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10

STUDIO ALBUMS

11

TRACKS

The Beatles’ First!

RELEASED: April 1964 (Germany) • August 1967 (UK) • May 1970 as In the Beginning Circa 1960 (US) / LABEL: Polydor

A compilation of The Beatles’ earliest commercial recordings, made in June

1961 at a Hamburg hall backing guitarist and singer Tony Sheridan.

Words: PATRICK HUMPHRIES

Side 1

Ain’t She Sweet

(Ager/Yellen)

Cry For A Shadow

(Harrison/Lennon)

Let’s Dance

(Lee)

My Bonnie

(Traditional)

Take Out Some

Insurance On Me,

Baby

(Hall/Singleton)

What’d I Say

(Ray Charles)

AROUND THE VILLAGE halls and ballrooms

of the Merseyside circuit, there was

little to suggest The Beatles had any more to

offer than their beat contemporaries –

indeed, for a time, the smart money was on the Big

Three or Rory Storm & The Hurricanes. But soon after

their return from Hamburg in July 1961, The Beatles

were moving up the ladder: they had cut a record. That

first single wasn’t a Lennon and McCartney original – it

wasn’t even a rock’n’roll song – and it didn’t have the

group’s name on the label. But it was a record…

Coinciding with The Beatles’ second visit to Hamburg,

from March to July 1961, German orchestra leader

Bert Kaempfert was scouting for ‘authentic’ rock’n’roll

acts to sign to the Polydor label. The search led him to

Tony Sheridan, a Norwich-born guitarist and singer who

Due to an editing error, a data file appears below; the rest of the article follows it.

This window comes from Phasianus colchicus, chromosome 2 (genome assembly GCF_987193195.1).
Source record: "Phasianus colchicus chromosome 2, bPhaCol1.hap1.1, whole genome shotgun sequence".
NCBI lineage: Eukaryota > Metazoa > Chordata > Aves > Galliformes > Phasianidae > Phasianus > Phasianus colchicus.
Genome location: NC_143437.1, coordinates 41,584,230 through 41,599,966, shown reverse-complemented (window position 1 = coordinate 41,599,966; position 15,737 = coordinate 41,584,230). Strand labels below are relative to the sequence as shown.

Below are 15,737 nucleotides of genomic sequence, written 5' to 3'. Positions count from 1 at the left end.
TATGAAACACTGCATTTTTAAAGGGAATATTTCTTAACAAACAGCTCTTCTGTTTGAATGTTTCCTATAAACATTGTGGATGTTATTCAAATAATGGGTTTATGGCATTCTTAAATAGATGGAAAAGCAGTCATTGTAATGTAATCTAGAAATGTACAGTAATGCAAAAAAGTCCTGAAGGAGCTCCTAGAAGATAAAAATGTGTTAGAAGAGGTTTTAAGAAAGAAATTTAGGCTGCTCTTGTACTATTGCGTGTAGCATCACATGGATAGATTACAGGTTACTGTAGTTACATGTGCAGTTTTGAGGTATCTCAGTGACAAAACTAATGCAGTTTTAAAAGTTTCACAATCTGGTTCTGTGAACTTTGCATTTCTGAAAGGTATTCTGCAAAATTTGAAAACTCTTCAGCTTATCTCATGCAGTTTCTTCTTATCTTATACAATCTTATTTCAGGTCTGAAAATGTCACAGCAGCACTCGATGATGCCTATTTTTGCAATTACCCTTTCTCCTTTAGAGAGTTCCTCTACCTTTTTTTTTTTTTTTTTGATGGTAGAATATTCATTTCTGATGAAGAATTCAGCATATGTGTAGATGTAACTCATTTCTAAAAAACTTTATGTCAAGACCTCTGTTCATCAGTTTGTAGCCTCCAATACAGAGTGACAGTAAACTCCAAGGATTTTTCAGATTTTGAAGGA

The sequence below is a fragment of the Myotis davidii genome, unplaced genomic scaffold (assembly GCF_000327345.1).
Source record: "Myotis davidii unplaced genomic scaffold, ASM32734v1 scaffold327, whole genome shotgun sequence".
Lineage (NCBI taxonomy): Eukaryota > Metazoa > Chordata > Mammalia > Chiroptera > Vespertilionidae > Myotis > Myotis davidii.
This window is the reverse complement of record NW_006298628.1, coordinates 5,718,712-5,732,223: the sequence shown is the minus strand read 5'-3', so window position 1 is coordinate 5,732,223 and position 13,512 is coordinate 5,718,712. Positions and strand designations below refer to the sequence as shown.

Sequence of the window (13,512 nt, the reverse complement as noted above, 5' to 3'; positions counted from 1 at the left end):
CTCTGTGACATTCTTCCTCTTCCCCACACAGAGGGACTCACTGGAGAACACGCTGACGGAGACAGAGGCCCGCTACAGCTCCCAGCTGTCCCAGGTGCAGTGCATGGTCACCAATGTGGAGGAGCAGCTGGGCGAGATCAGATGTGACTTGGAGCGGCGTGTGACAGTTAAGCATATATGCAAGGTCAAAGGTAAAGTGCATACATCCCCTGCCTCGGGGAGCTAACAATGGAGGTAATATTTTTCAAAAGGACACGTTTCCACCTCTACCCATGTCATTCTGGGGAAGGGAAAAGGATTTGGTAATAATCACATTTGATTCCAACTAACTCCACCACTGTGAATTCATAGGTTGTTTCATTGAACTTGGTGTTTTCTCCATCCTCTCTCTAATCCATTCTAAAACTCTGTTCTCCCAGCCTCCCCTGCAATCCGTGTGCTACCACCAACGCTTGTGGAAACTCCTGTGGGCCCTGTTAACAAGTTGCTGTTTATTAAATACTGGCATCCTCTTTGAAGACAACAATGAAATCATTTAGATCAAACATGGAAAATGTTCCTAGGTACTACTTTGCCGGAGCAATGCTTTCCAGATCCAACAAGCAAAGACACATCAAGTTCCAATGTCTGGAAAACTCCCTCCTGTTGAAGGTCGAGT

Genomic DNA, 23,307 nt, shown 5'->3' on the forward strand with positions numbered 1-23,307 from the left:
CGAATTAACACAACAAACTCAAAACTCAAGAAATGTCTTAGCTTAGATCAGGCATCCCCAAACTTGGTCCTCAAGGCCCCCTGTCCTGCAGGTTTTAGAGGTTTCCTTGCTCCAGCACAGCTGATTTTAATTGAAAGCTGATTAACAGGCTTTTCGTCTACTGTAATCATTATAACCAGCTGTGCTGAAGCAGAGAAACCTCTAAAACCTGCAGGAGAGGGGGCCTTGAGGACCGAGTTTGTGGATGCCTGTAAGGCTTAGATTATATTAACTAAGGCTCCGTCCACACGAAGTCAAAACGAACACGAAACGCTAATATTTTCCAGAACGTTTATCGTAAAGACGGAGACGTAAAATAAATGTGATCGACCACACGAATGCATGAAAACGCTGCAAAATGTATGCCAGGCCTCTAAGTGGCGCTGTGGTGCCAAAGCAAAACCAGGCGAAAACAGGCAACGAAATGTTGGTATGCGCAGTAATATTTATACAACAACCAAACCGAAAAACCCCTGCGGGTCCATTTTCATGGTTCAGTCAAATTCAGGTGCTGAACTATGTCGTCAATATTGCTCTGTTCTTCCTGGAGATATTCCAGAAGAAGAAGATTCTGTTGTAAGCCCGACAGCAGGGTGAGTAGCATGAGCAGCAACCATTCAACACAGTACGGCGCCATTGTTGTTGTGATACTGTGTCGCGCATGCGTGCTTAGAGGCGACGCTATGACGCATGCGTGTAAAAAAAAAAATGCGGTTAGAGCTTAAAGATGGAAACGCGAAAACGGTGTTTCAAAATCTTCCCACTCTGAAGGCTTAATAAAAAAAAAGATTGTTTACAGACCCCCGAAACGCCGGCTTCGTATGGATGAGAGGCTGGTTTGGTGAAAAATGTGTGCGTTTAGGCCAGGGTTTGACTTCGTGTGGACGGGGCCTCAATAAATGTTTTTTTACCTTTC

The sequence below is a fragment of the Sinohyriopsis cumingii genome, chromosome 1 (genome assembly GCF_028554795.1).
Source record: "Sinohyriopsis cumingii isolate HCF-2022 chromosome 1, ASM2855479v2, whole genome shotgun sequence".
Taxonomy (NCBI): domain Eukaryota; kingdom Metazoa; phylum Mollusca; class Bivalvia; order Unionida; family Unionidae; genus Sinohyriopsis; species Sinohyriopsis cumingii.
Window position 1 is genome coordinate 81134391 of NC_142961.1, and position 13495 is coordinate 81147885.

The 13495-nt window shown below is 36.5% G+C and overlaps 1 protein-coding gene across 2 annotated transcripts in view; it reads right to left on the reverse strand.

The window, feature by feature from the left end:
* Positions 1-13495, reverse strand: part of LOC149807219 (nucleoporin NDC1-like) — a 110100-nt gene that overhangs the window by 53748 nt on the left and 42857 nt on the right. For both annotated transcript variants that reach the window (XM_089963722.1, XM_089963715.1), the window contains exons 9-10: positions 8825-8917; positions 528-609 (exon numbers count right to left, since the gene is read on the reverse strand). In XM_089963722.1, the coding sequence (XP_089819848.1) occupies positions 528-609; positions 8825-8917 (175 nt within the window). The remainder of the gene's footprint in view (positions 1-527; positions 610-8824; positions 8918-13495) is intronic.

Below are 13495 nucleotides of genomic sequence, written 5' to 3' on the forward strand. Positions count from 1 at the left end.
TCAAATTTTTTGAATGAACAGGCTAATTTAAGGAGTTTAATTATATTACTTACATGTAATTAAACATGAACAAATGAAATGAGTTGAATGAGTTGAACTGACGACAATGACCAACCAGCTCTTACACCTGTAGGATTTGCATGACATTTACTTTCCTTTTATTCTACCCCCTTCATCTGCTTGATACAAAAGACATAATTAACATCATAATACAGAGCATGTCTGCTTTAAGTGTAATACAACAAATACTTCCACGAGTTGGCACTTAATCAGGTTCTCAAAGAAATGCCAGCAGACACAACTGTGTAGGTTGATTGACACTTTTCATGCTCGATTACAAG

had been playing in Hamburg since 1960. Impressed by

the dynamism of Sheridan’s performance, Kaempfert

invited him to a recording session – and, on Sheridan’s

recommendation, enlisted the five-man Beatles (John

Lennon, Paul McCartney, George Harrison, Stuart Sutcliffe,

Pete Best) as backing group for the recording.

And so it was, that on June 22, 1961, after another

exhausting all-night session of sex, drink and rock’n’roll,

The Beatles made their first visit to a professional

recording studio. The “studio” turned out to be in a

school hall, the Harburg Friedrich Ebert Halle, but the

Liverpool teenagers were still impressed. Kaempfert

Beat brothers:

(left) Lennon,

Harrison and

Sutcliffe with

Tony Sheridan,

Top Ten Club,

April ’61.

“On the

evidence of

the seven songs

there was

nothing to

suggest a

future for

The Beatles.”

Getty

was, after all, a bona fide star. Earlier that year he had

scored an American Number 1 with Wonderland By

Night, and he would later secure a place in musical history

as the man who wrote Wooden Heart for Elvis and

gave Frank Sinatra Strangers In The Night.

The facilities were primitive, but Polydor’s mobile

studio did at least allow the luxury of recording on twotrack

stereo. With Sheridan on vocals, John and George

on guitars, Pete on drums, Paul on bass, and the musically

inexpert Stuart Sutcliffe as an observer, the threeday

session (with the last reportedly taking place at nearby

Studio Rahlstedt) yielded five songs with Sheridan:the

rocked-up trad ballad My Bonnie, Tony Sheridan’s own

Why, another amped-up oldie, When The Saints Go

Marching In, Hank Snow’s maudlin Nobody’s Child

(which George would return to decades later with the

Traveling Wilburys) and Jimmy Reed’s Take Out Some

Insurance On Me Baby.

Excited by their first contact with a legitimate producer,

Lennon and McCartney suggested some of their

own songs to Kaempfert. He was pretty underwhelmed,